Tips for finding a summer spot in the outdoors for your child
By Justin Boles
When I was a kid, you went to camp where your parents wanted to send you, and their choices were somewhat limited. But these days, the camp consumer is much more discerning, and that shift has helped create many new breeds of camps.
There are so many different types of camp experiences, in fact, that selecting one can be a little overwhelming. What do you need to do to pick the right camp for your child so he or she doesn’t end up singing, “Kumbackhere” after the first night?
Ask Your Child
Some pertinent questions to discuss with your camper include: What do you hope to gain from going to camp? How rustic do you want your camp experience to be? What types of activities sound fun and interesting? Would you like to go with a church group? How long do you want to stay at camp?
Know Your Thoughts
Consider how far away you’re comfortable with your child staying. Does your child have special needs with which the camp should be familiar? Do you prefer that your child be able to interact with the opposite gender at camp? What’s your family’s budget for camp?
And to what perspectives, doctrines, and values do you want your child exposed? Even camps that identify themselves as Christian can vary widely in their teachings and practices.
Begin the Hunt
An excellent source to help you develop a list of candidates is Christian Camp and Conference Association’s (CCCA’s) online directory. This searchable directory contains information about hundreds of Christian camps that are members of CCCA, which means these organizations have access to ongoing training and other resources that can help them serve children better.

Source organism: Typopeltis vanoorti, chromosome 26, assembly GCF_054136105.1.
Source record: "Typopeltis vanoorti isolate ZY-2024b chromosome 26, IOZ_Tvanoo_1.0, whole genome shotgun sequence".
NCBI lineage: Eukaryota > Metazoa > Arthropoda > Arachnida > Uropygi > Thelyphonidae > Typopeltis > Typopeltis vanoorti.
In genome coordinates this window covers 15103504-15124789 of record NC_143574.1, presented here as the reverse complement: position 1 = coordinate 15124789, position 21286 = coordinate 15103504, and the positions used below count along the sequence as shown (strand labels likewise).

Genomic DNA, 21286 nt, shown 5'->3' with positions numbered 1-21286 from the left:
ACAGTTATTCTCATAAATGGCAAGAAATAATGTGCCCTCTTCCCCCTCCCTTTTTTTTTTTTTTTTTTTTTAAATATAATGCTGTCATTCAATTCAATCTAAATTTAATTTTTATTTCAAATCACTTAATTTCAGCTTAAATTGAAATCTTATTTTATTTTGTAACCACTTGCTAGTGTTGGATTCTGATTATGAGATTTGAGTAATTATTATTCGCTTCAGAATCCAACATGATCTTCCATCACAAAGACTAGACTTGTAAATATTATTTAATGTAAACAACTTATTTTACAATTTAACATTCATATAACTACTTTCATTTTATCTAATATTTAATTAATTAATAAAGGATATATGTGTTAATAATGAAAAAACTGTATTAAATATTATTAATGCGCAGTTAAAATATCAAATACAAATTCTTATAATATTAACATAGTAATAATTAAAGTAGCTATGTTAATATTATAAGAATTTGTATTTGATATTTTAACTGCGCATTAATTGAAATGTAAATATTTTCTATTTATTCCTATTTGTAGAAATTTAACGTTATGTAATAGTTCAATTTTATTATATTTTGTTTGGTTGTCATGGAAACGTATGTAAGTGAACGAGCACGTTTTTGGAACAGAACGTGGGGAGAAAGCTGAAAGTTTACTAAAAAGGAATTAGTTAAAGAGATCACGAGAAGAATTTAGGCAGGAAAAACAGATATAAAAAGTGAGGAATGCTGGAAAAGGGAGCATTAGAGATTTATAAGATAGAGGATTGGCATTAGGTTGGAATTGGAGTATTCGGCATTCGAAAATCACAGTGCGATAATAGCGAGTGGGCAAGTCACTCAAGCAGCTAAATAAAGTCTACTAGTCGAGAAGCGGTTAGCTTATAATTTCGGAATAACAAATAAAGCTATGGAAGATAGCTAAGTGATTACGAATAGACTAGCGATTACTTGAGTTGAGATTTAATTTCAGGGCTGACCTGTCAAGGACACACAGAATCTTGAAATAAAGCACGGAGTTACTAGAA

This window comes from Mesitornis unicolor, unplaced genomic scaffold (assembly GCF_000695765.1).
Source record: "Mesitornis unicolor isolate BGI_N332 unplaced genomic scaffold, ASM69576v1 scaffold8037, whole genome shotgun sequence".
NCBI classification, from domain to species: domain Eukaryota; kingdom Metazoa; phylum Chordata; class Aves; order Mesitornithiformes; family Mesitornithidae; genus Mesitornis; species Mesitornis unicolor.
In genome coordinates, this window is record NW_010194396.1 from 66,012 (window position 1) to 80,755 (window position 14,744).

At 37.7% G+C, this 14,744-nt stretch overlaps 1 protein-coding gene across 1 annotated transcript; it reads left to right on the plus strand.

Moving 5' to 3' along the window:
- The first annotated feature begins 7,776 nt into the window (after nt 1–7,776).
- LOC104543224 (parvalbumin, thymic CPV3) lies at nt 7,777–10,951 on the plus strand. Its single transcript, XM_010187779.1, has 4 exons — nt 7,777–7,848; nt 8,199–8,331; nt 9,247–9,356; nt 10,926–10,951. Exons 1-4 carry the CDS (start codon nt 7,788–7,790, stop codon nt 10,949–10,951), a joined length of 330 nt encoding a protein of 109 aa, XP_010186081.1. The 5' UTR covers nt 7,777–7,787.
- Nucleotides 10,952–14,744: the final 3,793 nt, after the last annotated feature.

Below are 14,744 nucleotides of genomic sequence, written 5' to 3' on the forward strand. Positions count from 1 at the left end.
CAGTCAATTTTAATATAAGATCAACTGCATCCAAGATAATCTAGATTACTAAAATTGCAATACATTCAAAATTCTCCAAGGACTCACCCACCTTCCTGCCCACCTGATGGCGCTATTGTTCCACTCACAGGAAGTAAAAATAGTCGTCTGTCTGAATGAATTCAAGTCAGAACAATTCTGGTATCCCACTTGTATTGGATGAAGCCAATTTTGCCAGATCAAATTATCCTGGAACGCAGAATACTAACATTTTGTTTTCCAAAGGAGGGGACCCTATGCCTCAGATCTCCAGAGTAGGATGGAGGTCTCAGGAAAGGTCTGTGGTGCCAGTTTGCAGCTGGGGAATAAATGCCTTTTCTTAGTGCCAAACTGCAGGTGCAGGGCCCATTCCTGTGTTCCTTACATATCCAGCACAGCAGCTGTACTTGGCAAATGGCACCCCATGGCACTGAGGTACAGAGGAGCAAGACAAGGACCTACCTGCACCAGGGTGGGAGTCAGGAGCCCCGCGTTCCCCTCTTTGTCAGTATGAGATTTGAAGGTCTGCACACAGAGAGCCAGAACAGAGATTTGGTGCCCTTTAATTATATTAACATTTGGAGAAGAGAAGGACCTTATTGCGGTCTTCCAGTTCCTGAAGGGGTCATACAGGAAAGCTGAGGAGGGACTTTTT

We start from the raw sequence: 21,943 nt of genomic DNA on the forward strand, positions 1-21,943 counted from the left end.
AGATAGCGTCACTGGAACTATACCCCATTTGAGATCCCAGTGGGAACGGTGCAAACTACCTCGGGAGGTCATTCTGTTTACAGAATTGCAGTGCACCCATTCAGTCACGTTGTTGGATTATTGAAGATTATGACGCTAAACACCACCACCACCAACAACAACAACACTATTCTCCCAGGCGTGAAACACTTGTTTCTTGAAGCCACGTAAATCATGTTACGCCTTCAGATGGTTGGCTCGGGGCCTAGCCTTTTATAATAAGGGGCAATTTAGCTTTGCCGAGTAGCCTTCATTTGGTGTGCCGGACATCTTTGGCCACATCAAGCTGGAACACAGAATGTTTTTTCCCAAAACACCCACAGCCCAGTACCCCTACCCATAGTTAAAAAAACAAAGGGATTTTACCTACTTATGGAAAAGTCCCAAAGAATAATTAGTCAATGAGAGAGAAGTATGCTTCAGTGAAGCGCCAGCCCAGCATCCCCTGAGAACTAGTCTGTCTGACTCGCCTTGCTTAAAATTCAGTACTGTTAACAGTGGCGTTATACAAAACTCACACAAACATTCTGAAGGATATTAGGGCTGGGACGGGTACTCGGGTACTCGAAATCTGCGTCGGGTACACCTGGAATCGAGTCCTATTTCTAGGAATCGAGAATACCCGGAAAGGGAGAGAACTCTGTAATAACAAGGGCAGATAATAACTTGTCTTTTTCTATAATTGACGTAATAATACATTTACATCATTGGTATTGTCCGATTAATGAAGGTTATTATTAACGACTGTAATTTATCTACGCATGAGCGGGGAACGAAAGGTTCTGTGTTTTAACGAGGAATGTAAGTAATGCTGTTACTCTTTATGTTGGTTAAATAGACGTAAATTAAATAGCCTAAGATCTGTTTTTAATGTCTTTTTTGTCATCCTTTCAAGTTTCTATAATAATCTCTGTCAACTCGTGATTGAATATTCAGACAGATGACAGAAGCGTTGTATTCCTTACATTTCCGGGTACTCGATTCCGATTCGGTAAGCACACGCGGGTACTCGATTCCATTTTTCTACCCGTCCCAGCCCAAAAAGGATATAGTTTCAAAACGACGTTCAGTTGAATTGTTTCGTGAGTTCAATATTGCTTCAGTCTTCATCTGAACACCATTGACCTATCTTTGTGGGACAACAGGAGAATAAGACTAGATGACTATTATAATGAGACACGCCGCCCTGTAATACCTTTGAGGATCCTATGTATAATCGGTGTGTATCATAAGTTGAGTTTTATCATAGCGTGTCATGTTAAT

Also, check with your church leaders to see if they have recommendations. They may already be planning to take the youth group to camp. Other parents can often provide camp references, as well.
Below are some other ways you can glean additional information to help narrow your options.
During your visit, remember that the camp may not be having a session, or it may be hosting adult retreats. This may affect the atmosphere and even your perceptions of the camp, so be sure to ask questions to get the most accurate picture. For instance, ask to see the facilities where those activities that interest your child take place, and inquire about how the activities are supervised and by whom. Determine what the camp’s philosophies are. Is there an emphasis on competition? Is the program highly structured or freer flowing with more choices? Also ask how close medical facilities are, and what security measures are in place to help ensure the safety of your child.
Finally, you’ll certainly want to take a look at the sleeping quarters and dining facilities that your child would be using. Your camper will not likely require the comfort level you desire in accommodations or the class of food your palette prefers. However, you do want to make sure the facilities are clean, safe, and in good repair, and that your child would find adequate nutrition and pleasing meal choices.
Rate the Camps
Enjoy the Journey
Justin, who attended camp regularly as a kid, served at camps throughout college, and worked on two camp magazines, is the director of Brookhaven Retreat in Hawkins, Texas.
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